News & Stories

More fifty years ago, when the Kimbell Art Museum was preparing to open, the museum’s first director, Ric Brown, and the Kimbell Art Foundation’s board of directors made the important decision to look beyond the founders’ collection of European paintings to begin acquiring works of art from Africa, Asia, and the Ancient Americas. Their first purchase was The Bodhisattva Maitreya, an eighth-century Thai bronze.

In the early days of the museum, when the collection was small, the works of art were often shown in unexpected juxtapositions—the only requirement being that they were exceptional examples of their culture. Our new installation revives these creative comparisons, bringing together in one gallery, for example, works from ancient Assyria and Egypt, Buddhist sculpture from Thailand and Cambodia, and a portrait bust from Renaissance Italy.

The pairings in this new installation may be formal, historical, or purely whimsical. We invite you to visit, to make your own connections, and to experience the depth, diversity, and exceptional quality of the Kimbell collection.

Kimbell Art Museum

“In approaching this installation, we were looking for interesting thematic juxtapositions that could be found between works in the collection from varying cultures and periods in order to engage the art in a visual conversation. A favorite of mine is the expression of feminine ideals of beauty and grace through the pairing of Frederick Leighton’s nineteenth-century Portrait of May Sartoris with a fifteenth-century Indian sculpture of the Hindu goddess Parvati.”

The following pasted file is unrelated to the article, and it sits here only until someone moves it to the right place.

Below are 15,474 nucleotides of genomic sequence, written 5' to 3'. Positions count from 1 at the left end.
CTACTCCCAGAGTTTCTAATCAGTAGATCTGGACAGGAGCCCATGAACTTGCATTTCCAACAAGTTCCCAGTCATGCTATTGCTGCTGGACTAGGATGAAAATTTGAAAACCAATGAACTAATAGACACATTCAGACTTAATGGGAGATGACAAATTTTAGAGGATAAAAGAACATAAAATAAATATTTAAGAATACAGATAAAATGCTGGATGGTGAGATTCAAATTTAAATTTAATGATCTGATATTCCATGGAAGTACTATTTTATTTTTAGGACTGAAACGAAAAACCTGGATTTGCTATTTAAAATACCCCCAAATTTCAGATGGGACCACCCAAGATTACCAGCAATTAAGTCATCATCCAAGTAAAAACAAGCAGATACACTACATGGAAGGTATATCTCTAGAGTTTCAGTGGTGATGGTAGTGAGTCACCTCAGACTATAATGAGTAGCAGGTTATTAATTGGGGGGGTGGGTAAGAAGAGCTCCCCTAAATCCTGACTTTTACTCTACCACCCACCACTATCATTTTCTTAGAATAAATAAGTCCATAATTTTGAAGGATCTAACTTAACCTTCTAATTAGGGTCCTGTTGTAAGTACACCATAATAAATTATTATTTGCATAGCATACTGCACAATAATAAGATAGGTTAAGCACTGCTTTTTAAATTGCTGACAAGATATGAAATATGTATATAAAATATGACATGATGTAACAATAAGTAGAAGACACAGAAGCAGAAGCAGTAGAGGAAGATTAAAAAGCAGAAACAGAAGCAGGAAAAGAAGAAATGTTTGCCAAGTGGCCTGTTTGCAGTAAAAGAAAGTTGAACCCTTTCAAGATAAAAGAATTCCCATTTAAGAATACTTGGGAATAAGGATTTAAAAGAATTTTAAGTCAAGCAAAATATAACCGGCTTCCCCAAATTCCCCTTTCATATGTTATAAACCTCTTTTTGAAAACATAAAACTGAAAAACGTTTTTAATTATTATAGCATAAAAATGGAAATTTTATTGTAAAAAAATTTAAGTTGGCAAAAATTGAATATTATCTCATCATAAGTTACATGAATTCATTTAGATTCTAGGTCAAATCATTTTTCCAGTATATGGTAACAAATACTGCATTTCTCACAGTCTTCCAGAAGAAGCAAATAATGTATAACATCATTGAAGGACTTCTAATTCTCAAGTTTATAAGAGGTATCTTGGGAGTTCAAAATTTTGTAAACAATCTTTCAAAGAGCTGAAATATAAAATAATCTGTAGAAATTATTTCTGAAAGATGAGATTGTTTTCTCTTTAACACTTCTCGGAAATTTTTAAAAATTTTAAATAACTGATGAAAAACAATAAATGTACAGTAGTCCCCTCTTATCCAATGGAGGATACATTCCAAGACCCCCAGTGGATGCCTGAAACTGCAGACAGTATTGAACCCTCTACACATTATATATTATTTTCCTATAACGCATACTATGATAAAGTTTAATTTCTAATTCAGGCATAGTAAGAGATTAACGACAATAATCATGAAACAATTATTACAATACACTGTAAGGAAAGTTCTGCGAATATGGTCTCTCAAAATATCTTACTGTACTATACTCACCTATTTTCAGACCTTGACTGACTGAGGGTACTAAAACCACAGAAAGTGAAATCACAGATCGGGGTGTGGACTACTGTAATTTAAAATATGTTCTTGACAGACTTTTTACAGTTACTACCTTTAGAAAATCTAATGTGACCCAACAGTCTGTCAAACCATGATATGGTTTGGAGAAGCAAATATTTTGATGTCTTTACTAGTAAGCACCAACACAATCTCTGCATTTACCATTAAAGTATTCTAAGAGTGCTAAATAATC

– Jennifer Casler Price, curator of Asian, African, and Ancient American Art

Parvati-Portrait of May Sartoris-Gallery View

“I love the way the deep, graphic shadows in the depiction of the god of lightning and rain from the fifth-century Zapotec culture play off the black lines in Fernand Léger’s 1920 oil painting.”

– George T. M. Shackelford, deputy director

Zapotec god-Leger-Matisse-Gallery View
Kimbell Art Museum

“ . . . the most beautiful, subtle, thought-provoking and sometimes humorous reinstallation of the permanent collection in the Kahn galleries. Seeing the mix of cultures and sometimes unexpected juxtapositions of paintings and sculptures helped me to see every work with fresh eyes. I found myself lingering over objects that I might normally walk by more quickly, thinking I knew them so well. The Friday afternoon light in the galleries was just perfect. Being able to see the collection again after our long shutdown, and in such an elegant installation, was the best time I’ve had since the shutdown began.” – Claire Barry, director of conservation emerita

Collections in Conversation-Gallery View
Kimbell Art Museum